Philip Boyd, a researcher at the New Zealand National Institute for Water and Atmospheric Research, agrees. He said iron fertilization expeditions can be unpredictable. ''The first experiment shut down after only five days when a mass of less dense water moved over the iron-fertilized water, pushing it far below the sunlit surface and ending the iron-induced bloom prematurely,'' he told the Woods Hole Oceanographic Institution.

Buoy delineating the ocean patch fertilized with iron in the Lohafex expedition- credit: Patrick Martin NOCS, Alfred Wegener Institute

Lohafex, the latest iron fertilization expedition, was carried out in Antarctica in February. The crew fertilized 186 miles square of the southern ocean with 4 tonnes of dissolved iron for 39 days. They found that phytoplankton doubled their biomass and ate up more CO2 during the first two weeks, after which they did not grow any further and were grazed by more predators than usual.Contrary to previous expeditions, the CO2 impact of Lohafex was quite small and scientists are still trying to understand why. ''The mechanisms await further analysis,'' said Uli Bathmann in an email.

Even if iron fertilization produced significant plankton blooms, it might fail to store CO2 permanently. ''After the organisms have broken down in the deep ocean, that will bring the carbon dioxide back to the surface, said Raven. '' It's quite difficult to breack that connection between the precipitate and the carbon.''

Environmentalist and Gaia theorist James Lovelock had another idea. Rather than adding extra nutrients to the ocean, he suggests to recycle deep waters that are already rich in nutrients. His idea is to have floating pipes sucking deep waters up to the surface, where plankton will eat the nutrients, photosynthesize and absorb excess carbon dioxide.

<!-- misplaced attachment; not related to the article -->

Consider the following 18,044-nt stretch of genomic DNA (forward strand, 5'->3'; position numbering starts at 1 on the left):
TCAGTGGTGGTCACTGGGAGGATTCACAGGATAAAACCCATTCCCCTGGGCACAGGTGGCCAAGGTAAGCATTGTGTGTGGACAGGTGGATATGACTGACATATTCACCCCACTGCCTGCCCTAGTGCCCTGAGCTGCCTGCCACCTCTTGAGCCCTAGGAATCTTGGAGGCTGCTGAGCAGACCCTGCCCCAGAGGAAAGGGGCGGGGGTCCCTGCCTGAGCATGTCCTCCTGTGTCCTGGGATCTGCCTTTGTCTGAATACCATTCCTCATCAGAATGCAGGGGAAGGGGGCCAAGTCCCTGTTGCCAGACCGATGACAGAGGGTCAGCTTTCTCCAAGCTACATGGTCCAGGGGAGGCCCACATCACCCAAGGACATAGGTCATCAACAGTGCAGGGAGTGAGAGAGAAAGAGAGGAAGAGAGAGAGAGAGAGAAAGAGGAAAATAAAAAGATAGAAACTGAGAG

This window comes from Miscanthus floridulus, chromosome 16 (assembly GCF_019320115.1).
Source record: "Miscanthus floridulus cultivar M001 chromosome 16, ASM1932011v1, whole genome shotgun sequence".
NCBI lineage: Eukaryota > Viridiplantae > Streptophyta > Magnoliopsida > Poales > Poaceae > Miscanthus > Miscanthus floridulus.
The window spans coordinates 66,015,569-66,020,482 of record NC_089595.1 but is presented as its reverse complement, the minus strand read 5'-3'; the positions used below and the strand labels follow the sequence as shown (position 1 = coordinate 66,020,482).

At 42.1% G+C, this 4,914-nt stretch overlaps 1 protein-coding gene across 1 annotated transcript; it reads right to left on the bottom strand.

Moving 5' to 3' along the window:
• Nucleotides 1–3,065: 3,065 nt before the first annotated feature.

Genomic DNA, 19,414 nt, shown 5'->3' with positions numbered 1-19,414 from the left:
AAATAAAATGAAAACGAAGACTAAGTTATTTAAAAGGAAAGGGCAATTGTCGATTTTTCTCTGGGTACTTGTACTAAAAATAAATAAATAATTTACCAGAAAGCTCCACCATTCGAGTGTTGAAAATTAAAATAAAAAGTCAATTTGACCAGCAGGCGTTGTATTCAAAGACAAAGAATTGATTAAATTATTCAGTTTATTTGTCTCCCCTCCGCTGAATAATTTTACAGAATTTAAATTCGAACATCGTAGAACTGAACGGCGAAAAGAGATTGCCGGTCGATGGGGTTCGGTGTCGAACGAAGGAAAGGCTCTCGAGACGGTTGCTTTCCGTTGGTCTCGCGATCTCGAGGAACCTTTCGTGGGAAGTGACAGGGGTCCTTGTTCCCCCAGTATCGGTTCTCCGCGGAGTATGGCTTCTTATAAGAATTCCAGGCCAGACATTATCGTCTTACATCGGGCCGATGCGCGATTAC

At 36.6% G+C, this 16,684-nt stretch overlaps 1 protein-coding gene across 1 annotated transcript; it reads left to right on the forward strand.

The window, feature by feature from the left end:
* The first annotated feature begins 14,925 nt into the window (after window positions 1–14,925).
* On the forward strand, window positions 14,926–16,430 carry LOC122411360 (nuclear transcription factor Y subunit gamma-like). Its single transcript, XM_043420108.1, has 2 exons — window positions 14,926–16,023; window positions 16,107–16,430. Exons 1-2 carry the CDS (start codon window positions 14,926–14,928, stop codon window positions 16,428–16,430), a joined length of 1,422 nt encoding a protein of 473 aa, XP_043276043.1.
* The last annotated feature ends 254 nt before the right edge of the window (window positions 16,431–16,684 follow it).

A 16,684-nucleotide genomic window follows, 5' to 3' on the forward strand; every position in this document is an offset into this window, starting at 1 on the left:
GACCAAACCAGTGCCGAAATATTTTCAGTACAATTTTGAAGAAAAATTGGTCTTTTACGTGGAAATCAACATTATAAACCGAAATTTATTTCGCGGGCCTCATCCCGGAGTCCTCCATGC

The pipes would work like a pump running on wave energy.The upward movement of the waves would open a valve located at the end of the pipe, to let deep waters in and mix with surface waters. The downward flow would close the valve and block surface waters out.

Critics say such a system would not only bring nutrients up to the water surface, it would also bring back carbon dioxide. ''It is sufficient to acidify that bit of water,'' said Raven. ''And there is a chance that some of that CO2 actually comes out of the solution into the atmosphere.''


Polarstern research vessel of the Lohafex expedition- credit: Alfred Wegener Institute

The system would also be quite dangerous and costly to run, Raven said. ''As people who are extracting oil and gas from the ocean know, running any device like that in the ocean is high risk and expensive. It doesn't involve a complicated apparatus, but the maintenance, and hurricanes, cyclones, typhoons...''

Lovelock conceived the idea, now he would like people to test it and see if it works, Raven said. ''I'd like to see that too.''

More about the ocean acidification series:

Part 1: Ocean Acidification: The Unknown Reality of Climate Change

Part 2: Plankton Life Already Weakened by CO2

Part 3: The Luck of the Fish: for How Long?

Part 4: Finding a Cure Despite Uncertainties

Part 5: The Hopes of Ecosystem Modelling